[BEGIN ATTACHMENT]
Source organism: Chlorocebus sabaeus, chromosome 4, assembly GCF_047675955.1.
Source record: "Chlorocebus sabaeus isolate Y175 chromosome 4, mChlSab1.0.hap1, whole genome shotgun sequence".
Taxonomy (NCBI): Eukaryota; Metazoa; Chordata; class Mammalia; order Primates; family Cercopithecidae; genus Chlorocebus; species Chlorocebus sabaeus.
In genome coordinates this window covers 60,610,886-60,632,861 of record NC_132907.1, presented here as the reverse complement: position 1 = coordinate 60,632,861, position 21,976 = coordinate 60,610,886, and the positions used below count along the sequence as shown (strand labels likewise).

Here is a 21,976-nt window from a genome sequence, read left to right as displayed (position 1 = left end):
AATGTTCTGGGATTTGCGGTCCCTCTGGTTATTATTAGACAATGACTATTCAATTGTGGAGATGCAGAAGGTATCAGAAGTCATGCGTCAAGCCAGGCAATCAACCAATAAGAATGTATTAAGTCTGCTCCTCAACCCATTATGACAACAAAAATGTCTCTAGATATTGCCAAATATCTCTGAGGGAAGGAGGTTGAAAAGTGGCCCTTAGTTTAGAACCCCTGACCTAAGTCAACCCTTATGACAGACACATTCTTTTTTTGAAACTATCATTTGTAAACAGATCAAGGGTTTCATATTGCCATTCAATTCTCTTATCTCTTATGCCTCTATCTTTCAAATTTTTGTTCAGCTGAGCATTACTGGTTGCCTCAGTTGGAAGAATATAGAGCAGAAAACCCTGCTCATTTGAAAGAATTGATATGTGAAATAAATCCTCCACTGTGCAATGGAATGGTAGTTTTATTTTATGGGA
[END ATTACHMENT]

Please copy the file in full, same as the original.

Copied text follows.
Source organism: Chlorocebus sabaeus, chromosome 4, assembly GCF_047675955.1.
Source record: "Chlorocebus sabaeus isolate Y175 chromosome 4, mChlSab1.0.hap1, whole genome shotgun sequence".
Taxonomy (NCBI): Eukaryota; Metazoa; Chordata; class Mammalia; order Primates; family Cercopithecidae; genus Chlorocebus; species Chlorocebus sabaeus.
In genome coordinates this window covers 60,610,886-60,632,861 of record NC_132907.1, presented here as the reverse complement: position 1 = coordinate 60,632,861, position 21,976 = coordinate 60,610,886, and the positions used below count along the sequence as shown (strand labels likewise).

Here is a 21,976-nt window from a genome sequence, read left to right as displayed (position 1 = left end):
AATGTTCTGGGATTTGCGGTCCCTCTGGTTATTATTAGACAATGACTATTCAATTGTGGAGATGCAGAAGGTATCAGAAGTCATGCGTCAAGCCAGGCAATCAACCAATAAGAATGTATTAAGTCTGCTCCTCAACCCATTATGACAACAAAAATGTCTCTAGATATTGCCAAATATCTCTGAGGGAAGGAGGTTGAAAAGTGGCCCTTAGTTTAGAACCCCTGACCTAAGTCAACCCTTATGACAGACACATTCTTTTTTTGAAACTATCATTTGTAAACAGATCAAGGGTTTCATATTGCCATTCAATTCTCTTATCTCTTATGCCTCTATCTTTCAAATTTTTGTTCAGCTGAGCATTACTGGTTGCCTCAGTTGGAAGAATATAGAGCAGAAAACCCTGCTCATTTGAAAGAATTGATATGTGAAATAAATCCTCCACTGTGCAATGGAATGGTAGTTTTATTTTATGGGA